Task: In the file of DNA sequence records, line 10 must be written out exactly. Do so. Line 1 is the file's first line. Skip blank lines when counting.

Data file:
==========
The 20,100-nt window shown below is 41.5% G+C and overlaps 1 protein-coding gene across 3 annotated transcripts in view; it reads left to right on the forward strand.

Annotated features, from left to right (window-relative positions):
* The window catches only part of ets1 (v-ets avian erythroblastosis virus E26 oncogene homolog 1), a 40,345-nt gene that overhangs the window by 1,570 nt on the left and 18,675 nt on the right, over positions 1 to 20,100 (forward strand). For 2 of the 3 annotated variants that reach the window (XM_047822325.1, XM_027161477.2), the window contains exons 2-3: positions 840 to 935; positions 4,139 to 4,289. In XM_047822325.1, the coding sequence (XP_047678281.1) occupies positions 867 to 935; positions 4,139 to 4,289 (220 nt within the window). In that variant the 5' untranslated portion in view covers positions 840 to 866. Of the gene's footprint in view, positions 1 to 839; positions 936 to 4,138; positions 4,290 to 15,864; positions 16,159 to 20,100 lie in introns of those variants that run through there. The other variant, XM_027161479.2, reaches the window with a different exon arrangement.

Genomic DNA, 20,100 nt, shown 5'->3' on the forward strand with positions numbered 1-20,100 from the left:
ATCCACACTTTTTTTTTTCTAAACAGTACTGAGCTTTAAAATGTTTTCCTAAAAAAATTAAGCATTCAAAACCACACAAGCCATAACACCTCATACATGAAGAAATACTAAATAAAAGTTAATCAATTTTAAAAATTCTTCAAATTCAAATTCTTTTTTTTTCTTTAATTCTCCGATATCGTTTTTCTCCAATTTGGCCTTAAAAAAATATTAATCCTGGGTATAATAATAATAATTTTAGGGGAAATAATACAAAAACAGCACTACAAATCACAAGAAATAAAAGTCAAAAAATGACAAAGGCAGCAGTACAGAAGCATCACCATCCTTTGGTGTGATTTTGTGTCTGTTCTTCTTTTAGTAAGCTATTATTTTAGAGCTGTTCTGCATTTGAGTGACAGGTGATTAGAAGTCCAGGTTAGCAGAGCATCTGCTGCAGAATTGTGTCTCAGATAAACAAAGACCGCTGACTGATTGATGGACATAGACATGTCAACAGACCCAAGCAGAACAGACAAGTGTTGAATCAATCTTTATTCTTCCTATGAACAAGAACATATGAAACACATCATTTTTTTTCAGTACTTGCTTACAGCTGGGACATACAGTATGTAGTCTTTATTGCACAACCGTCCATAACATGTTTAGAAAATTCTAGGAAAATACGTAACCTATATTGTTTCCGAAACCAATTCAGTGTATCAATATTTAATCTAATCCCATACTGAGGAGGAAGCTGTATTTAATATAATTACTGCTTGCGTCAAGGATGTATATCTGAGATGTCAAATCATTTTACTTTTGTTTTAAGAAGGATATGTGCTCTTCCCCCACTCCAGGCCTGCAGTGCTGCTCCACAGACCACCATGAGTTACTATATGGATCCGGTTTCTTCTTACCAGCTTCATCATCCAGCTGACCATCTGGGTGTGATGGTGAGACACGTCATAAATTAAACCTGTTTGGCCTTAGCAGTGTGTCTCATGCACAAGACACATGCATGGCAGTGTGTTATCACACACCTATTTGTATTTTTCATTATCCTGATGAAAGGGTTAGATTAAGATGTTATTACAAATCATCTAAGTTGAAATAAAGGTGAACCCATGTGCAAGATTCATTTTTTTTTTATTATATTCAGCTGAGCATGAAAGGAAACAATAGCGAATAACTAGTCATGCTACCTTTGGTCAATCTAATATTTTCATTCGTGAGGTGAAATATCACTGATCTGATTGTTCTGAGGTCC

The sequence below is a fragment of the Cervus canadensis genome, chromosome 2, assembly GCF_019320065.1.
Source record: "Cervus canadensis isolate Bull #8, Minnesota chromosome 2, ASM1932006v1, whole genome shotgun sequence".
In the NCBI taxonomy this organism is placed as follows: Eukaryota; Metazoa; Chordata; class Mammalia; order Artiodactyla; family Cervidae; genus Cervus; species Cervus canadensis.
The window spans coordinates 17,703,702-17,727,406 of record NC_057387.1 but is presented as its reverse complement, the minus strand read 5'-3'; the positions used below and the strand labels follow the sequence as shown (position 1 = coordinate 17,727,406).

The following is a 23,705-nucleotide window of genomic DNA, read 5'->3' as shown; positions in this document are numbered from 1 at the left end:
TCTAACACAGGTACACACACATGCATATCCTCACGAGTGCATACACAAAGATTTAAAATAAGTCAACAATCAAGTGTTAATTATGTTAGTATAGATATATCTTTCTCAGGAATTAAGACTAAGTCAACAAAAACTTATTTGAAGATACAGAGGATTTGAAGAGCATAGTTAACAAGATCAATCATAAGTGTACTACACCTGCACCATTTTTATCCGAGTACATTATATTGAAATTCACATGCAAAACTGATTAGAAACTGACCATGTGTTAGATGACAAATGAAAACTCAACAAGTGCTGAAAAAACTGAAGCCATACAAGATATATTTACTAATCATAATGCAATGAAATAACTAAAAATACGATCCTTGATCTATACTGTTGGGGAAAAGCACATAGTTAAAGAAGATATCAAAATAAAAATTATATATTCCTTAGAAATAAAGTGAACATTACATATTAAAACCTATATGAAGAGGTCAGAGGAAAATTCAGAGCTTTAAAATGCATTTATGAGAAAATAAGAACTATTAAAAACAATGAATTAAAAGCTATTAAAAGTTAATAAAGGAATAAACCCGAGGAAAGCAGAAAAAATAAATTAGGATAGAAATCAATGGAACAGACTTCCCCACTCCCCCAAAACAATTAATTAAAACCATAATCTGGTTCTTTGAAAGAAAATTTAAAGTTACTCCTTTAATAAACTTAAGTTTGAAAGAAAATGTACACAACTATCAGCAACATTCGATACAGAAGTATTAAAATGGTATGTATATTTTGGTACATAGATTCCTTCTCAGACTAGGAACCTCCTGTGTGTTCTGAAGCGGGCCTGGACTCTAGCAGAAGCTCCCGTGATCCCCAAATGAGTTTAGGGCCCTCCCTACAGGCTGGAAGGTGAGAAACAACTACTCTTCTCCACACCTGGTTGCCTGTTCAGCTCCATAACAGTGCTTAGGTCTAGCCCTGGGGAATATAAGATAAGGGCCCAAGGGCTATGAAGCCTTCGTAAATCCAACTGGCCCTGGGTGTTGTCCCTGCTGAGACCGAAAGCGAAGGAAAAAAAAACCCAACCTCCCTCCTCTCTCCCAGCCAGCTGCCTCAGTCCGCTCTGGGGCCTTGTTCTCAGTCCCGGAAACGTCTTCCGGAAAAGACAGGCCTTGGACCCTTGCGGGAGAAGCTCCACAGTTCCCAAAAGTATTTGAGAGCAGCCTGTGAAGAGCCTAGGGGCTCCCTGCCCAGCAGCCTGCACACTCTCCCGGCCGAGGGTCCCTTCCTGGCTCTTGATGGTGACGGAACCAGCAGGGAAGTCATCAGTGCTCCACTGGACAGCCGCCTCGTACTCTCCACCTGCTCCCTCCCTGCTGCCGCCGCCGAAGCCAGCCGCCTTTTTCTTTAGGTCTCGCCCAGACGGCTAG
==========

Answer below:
The following is a 23,705-nucleotide window of genomic DNA, read 5'->3' as shown; positions in this document are numbered from 1 at the left end: